To Clear A Malfunction

If a jam occurs, immediately put the safety selector in the "Load-Unload' position and be certain the muzzle of the rifle is at all times pointing in a safe direction.

Then study the situation to determine the nature of the jam and how best to clear it.

-If a cartridge or fired case is caught between the bolt and the barrel, or against a cartridge that is in the chamber, open the magazine. Then retract the bolt fully and remove the jammed cartridge or case.

-When attempting to extract a cartridge that is "stuck" in the chamber do not use any type of tool that is likely to act as a "firing pin" and discharge the cartridge should the tool impact on the primer.

-After clearing a jam, inspect the gun mechanism to determine if dirt might be the cause of the problem. Excess lubricant or grease can cause cartridges to feed sluggishly or fail to extract. An accumulation of grease or dirt on the face of the bolt, under the extractor, in the chamber, or in the magazine can contribute to cartridge feeding problems. (See section on "Care and Cleaning" page 22).

-After clearing a jam, inspect all cartridges that have been removed from the gun. Safely dispose of any cartridges which are in any way damaged.

-If it appears that the rifle is not at fault and that the jam was caused by the type of cartridge being used, then try another type.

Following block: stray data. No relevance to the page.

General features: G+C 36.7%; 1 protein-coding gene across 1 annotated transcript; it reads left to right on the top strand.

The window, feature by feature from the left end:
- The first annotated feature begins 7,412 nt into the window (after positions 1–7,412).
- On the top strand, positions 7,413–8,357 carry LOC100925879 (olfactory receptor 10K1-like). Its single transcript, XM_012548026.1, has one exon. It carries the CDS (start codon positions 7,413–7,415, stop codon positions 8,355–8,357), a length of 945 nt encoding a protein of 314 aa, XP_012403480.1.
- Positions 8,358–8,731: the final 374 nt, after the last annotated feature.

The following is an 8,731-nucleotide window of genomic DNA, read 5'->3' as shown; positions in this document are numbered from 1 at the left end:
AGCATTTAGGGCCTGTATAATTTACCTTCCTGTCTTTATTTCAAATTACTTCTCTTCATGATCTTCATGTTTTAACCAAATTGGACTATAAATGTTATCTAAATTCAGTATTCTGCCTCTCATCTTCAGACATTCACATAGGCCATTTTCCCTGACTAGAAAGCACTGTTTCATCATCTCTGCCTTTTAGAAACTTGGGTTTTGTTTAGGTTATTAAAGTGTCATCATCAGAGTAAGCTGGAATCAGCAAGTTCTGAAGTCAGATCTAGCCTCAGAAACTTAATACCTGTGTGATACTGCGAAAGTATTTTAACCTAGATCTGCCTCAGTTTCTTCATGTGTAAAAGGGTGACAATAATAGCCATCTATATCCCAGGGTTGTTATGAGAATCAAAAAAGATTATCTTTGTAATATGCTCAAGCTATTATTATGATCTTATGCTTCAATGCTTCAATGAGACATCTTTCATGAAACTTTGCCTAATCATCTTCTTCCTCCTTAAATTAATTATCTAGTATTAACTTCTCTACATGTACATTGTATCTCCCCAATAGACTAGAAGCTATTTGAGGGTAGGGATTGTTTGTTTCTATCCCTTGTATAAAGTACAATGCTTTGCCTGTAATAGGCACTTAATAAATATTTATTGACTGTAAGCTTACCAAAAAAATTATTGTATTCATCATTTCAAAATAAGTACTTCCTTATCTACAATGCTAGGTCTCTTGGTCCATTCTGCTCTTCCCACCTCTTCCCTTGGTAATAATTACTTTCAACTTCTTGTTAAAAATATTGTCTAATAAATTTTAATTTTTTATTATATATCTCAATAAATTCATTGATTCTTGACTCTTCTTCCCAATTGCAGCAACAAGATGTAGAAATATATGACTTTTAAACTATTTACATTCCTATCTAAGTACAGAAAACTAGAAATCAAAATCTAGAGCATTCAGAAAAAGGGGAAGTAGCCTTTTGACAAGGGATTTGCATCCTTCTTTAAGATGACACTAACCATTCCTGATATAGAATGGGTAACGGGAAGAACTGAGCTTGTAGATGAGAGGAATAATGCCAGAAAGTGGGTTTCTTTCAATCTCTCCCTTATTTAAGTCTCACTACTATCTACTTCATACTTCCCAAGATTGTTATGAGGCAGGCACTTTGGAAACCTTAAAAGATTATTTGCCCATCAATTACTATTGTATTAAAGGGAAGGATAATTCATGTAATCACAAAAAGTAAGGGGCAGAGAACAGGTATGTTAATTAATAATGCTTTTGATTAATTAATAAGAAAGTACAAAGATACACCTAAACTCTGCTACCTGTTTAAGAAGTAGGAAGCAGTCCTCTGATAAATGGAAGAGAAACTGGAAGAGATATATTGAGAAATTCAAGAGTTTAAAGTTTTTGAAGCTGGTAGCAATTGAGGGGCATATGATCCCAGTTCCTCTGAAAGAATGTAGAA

-Examine your fired cartridge cases. If they have split, blown or bulged heads, stop using that ammunition and promptly return the rifle to the factory for examination.

-If the above procedures do not result in a smooth and reliable feeding firearm, don't use the rifle. The RUGER® M-77® MARK IIcan be returned directly to our Newport Product Service Department for inspection and repair, if required. See the "Service and Parts Policy" section of the manual for packing and shipping information.



If a cartridge hangs up, jams, or binds when being chambered or when being fed from the magazine into the chamber, do not attempt to force it into the chamber by pushing or striking the bolt handle.

Most failures of a cartridge to feed or to chamber are caused by improper loading of the magazine or ammunition that is incorrect or defective.

Whatever the cause, the gun user must, above all, recognize that jams can result in the very potentially dangerous situation of a cartridge discharging before it is chambered. If this occurs, the cartridge case will rupture and its fragments will fly out of the gun with sufficient force to cause injury. Always wear shooting glasses and hearing protectors!


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  • Haiduc
    How to clear a jam in a rifle?
    9 years ago
    How to clean a ruger m77 mark ii?
    9 years ago

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